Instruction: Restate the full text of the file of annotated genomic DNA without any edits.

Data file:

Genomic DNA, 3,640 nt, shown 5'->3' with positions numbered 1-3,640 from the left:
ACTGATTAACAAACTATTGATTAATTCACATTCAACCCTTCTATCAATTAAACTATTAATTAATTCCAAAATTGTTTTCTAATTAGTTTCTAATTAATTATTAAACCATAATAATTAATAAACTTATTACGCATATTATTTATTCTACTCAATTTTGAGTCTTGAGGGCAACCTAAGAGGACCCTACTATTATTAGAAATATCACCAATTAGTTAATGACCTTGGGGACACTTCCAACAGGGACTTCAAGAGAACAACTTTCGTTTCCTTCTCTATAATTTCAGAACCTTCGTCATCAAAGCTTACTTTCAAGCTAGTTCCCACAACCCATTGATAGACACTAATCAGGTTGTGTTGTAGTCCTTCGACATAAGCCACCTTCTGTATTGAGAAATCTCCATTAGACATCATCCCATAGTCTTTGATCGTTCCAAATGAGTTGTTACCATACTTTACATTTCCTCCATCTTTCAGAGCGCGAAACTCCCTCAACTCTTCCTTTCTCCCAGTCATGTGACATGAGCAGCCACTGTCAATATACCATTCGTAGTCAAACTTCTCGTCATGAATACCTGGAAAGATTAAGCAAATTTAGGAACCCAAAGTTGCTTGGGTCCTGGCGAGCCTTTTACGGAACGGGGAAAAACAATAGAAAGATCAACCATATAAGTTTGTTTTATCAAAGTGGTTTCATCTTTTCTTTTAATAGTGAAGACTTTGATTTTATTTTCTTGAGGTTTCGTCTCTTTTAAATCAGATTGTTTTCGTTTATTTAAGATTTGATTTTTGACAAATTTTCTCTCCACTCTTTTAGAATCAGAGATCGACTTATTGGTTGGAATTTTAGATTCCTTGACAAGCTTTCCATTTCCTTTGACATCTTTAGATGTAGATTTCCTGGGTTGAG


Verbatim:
Genomic DNA, 3,640 nt, shown 5'->3' with positions numbered 1-3,640 from the left:
ACTGATTAACAAACTATTGATTAATTCACATTCAACCCTTCTATCAATTAAACTATTAATTAATTCCAAAATTGTTTTCTAATTAGTTTCTAATTAATTATTAAACCATAATAATTAATAAACTTATTACGCATATTATTTATTCTACTCAATTTTGAGTCTTGAGGGCAACCTAAGAGGACCCTACTATTATTAGAAATATCACCAATTAGTTAATGACCTTGGGGACACTTCCAACAGGGACTTCAAGAGAACAACTTTCGTTTCCTTCTCTATAATTTCAGAACCTTCGTCATCAAAGCTTACTTTCAAGCTAGTTCCCACAACCCATTGATAGACACTAATCAGGTTGTGTTGTAGTCCTTCGACATAAGCCACCTTCTGTATTGAGAAATCTCCATTAGACATCATCCCATAGTCTTTGATCGTTCCAAATGAGTTGTTACCATACTTTACATTTCCTCCATCTTTCAGAGCGCGAAACTCCCTCAACTCTTCCTTTCTCCCAGTCATGTGACATGAGCAGCCACTGTCAATATACCATTCGTAGTCAAACTTCTCGTCATGAATACCTGGAAAGATTAAGCAAATTTAGGAACCCAAAGTTGCTTGGGTCCTGGCGAGCCTTTTACGGAACGGGGAAAAACAATAGAAAGATCAACCATATAAGTTTGTTTTATCAAAGTGGTTTCATCTTTTCTTTTAATAGTGAAGACTTTGATTTTATTTTCTTGAGGTTTCGTCTCTTTTAAATCAGATTGTTTTCGTTTATTTAAGATTTGATTTTTGACAAATTTTCTCTCCACTCTTTTAGAATCAGAGATCGACTTATTGGTTGGAATTTTAGATTCCTTGACAAGCTTTCCATTTCCTTTGACATCTTTAGATGTAGATTTCCTGGGTTGAG